Allen S. Maller
Allen S. Maller

Islam and Judaism on Prophet Abraham’s being tested by and testing of God

All humans face various tests in our lifetime, as the Qur’an states: “We shall certainly test you with fear and hunger, and loss of property, lives, and crops. But [Prophets], give good news to those who are steadfast, those who say, when afflicted with a calamity, ‘We belong to God and to Him we shall return.’ These will be given blessings and mercy from their Lord, and it is they who are rightly guided.” (2:155-157)

To this very day the narrative of Issac’s binding is read annually in synagogues throughout the world on the Jewish New Year of Rosh Ha-Shanah; and the sacrificial offering of Ishmael is commemorated annually throughout the world on the Muslim feast of Eid al-Adha.

According to Rabbi Moses ben Maimon (1135-1205), a great legal scholar of Jewish Fiq, as well as the personal physician of Sultan Saladin of Egypt, Abraham shared his trials equally with Sarah or Isaac on one hand; as well as with Hagar or Ishmael on the other hand.

Prophet Abraham was the first person to be called a “Hebrew” in the Hebrew Bible (Genesis 14:13). Hebrew probably comes from the verb to go over a boundary, like the Euphrates or Jordan river, i.e. to be a migrant. Ten generations later the Philistines in Canaan used the term “Hebrews” to refer to the 12 tribes of Israel: “The Philistine commanders asked, “What about these Hebrews?” (1 Samuel 29:3); and Prophet Jonah identified himself to non-Jewish sailers as “a Hebrew” (Jonah 1:9).

The Qur’an states in Surah 3:67: “He (Abraham) was not Yahuudiyyaun, “a Jew”, nor Nasraaniyyaan, “a Christian”, but rather a Haniifaam Muslimaan, “a monotheistic Hebrew believer submitting (Islam) to the one imageless God who created all space and time; who made Prophet Abraham’s descendants into a great multitude of monotheists called the People of Israel: Banu Israel.

Yet Abraham, the greatest example of trust in God, was also capable of testing God’s mercy and justice by pleading for the polytheistic sinners of Sodom; as is revealed in chapter 18 of Genesis: 18:16 When the men got up to leave, they looked down toward Sodom, and Abraham walked along with them to see them on their way. 17 Then the Lord said, “Shall I hide from Abraham what I am about to do?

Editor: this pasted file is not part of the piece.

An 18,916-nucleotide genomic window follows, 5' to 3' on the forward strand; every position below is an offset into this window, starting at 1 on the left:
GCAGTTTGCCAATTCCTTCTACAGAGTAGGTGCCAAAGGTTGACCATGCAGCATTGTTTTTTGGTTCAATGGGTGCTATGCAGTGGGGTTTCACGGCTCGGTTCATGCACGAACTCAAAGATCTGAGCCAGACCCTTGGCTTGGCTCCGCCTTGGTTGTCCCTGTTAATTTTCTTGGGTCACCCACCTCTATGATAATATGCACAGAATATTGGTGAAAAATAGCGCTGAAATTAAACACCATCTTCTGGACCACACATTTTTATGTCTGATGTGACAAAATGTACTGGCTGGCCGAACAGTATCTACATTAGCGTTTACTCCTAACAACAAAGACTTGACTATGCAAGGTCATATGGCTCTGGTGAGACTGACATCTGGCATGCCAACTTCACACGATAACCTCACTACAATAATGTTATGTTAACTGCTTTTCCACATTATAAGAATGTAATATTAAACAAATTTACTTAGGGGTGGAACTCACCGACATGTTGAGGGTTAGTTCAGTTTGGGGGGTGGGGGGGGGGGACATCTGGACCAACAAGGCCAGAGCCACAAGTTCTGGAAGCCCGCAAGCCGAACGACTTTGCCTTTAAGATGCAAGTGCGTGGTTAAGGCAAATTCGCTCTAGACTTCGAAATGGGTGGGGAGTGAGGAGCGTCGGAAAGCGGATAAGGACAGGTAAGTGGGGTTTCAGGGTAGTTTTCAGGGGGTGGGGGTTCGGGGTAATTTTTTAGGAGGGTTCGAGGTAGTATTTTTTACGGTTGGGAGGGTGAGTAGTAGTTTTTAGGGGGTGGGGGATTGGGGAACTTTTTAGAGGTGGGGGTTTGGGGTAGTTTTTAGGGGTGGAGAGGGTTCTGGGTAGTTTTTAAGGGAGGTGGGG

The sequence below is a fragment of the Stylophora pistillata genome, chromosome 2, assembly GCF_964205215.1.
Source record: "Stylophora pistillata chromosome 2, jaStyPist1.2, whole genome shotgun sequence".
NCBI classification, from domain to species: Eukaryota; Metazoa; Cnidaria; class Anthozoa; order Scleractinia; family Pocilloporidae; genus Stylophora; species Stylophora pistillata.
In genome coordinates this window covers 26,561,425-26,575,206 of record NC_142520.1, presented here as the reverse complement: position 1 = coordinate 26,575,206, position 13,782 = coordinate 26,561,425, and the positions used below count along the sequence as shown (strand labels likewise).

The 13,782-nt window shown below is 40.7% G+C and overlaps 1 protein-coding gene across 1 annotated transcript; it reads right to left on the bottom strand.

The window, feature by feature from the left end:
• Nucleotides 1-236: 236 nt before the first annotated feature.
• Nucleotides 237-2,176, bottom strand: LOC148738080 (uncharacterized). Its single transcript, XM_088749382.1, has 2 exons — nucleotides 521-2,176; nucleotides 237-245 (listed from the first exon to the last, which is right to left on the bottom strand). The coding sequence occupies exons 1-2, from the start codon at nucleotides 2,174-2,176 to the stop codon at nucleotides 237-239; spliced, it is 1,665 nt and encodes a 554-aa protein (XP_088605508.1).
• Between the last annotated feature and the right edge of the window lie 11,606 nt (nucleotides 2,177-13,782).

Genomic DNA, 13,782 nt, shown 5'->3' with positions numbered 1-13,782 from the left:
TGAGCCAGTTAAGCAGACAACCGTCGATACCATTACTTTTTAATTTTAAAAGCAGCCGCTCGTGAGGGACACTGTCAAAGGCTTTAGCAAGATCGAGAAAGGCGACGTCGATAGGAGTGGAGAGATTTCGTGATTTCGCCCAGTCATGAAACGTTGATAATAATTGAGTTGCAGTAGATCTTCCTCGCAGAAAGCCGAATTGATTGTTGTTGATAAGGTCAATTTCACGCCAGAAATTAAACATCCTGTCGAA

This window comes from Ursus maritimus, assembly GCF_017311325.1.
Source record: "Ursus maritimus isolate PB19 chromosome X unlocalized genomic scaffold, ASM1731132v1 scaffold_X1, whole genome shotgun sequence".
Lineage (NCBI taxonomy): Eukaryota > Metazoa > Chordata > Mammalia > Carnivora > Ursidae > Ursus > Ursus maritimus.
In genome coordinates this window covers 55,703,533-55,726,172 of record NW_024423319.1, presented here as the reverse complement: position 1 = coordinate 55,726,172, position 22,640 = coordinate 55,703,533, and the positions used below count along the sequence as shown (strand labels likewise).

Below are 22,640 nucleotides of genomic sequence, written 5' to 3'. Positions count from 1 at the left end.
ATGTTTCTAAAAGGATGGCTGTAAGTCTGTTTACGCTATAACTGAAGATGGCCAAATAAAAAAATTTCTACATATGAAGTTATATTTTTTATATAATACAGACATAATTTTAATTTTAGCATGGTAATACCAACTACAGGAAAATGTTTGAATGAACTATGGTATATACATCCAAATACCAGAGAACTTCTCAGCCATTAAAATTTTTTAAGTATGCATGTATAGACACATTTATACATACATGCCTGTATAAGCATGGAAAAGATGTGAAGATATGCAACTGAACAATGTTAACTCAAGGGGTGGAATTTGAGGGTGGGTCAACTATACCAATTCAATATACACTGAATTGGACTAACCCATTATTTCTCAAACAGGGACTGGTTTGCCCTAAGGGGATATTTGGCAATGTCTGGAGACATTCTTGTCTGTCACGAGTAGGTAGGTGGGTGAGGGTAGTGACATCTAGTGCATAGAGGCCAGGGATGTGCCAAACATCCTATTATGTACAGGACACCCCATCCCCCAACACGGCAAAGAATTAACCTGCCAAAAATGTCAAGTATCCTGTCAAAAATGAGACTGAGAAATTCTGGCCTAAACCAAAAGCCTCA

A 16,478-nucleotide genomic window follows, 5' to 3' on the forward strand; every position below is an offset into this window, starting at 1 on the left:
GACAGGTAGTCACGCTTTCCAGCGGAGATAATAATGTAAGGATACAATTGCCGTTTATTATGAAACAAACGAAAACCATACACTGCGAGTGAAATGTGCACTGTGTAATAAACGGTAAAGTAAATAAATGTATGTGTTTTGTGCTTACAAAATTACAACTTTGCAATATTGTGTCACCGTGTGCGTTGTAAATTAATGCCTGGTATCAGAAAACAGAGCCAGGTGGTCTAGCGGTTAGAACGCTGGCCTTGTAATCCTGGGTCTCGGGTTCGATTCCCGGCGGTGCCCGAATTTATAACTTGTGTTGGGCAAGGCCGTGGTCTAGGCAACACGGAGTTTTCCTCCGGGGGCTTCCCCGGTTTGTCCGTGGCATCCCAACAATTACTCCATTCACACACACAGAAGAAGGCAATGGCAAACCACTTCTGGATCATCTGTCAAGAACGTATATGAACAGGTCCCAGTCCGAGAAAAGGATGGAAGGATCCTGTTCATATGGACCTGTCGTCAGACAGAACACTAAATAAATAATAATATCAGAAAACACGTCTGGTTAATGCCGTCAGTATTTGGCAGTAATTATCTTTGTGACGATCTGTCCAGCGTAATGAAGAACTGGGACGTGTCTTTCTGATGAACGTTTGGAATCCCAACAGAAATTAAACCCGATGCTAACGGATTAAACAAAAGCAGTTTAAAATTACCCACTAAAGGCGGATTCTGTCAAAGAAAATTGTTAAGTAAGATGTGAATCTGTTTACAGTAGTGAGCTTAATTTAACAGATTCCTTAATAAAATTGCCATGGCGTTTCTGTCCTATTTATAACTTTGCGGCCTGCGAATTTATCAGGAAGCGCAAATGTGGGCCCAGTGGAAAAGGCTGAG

18 Abraham will surely (must) become a great and powerful (spiritually influential) nation, and all nations on earth will be blessed through him. 19 For I have chosen him, so that he will direct his children (the Children of Israel) and his household after him (the non-Jews who became Christians and the Arab children of Prophet Ishmael who first became Muslims) to keep the way of the Lord by doing what is right and just, so that the Lord will bring about for Abraham what he promised him.”

20 Then the Lord said, “The outcry against Sodom and Gomorrah is so great and their sin so grievous 21 that I will go down and see if what they have done is as bad as the outcry that has reached me. If not, I will know.” 22 The men turned away and went toward Sodom, but Abraham remained standing before the Lord.

23 Then Abraham approached him (God) and said: “Will you sweep away the righteous with the wicked? 24 What if there are fifty righteous people in the city? Will you really sweep it away and not spare[c] the place for the sake of the fifty righteous people in it? 25 Far be it from you to do such a thing—to kill the righteous with the wicked, treating the righteous and the wicked alike. Far be it from you! Will not the Judge of all the earth do right?”

26 The Lord said, “If I find fifty righteous people in the city of Sodom, I will spare the whole place for their sake.”

27 Then Abraham spoke up again: “Now that I have been so bold as to speak to the Lord, though I am nothing but dust and ashes, 28 what if the number of the righteous is five less than fifty? Will you destroy the whole city for lack of five people?”
“If I find forty-five there,” he said, “I will not destroy it.”
29 Once again he spoke to him, “What if only forty are found there?”
He said, “For the sake of forty, I will not do it.”

30 Then Abraham said, “May the Lord not be angry, but let me speak. What if only thirty can be found there?”
He answered, “I will not do it if I find thirty there.”
31 Abraham said, “Now that I have been so bold as to speak to the Lord, what if only twenty can be found there?”
He said, “For the sake of twenty, I will not destroy it.”
32 Then he said, “May the Lord not be angry, but let me speak just once more. What if only ten can be found there?”
He answered, “For the sake of ten, I will not destroy it.”
33 When the Lord had finished speaking with Abraham, He left, and Abraham returned home.

This is why the Prophet Isaiah said: “Listen to me, you who pursue righteousness, you who seek the Lord: look to the rock from which you were hewn, and to the quarry from which you were dug.  Look to Abraham your father and to Sarah who bore you; for he [Abraham] was only one when I called him, that I might bless him and multiply him. (Isaiah 51:1-2) and the Qur’an states: “You have an excellent example to follow in Abraham.” (60:4) and “Follow the way of Abraham as people of pure faith.” (3:95)

About the Author
Rabbi Allen S. Maller has published over 450 articles on Jewish values in over a dozen Christian, Jewish, and Muslim magazines and web sites. Rabbi Maller is the author of "Tikunay Nefashot," a spiritually meaningful High Holy Day Machzor, two books of children's short stories, and a popular account of Jewish Mysticism entitled, "God, Sex and Kabbalah." His most recent books are "Judaism and Islam as Synergistic Monotheisms' and "Which Religion Is Right For You?: A 21st Century Kuzari" both available on Amazon.
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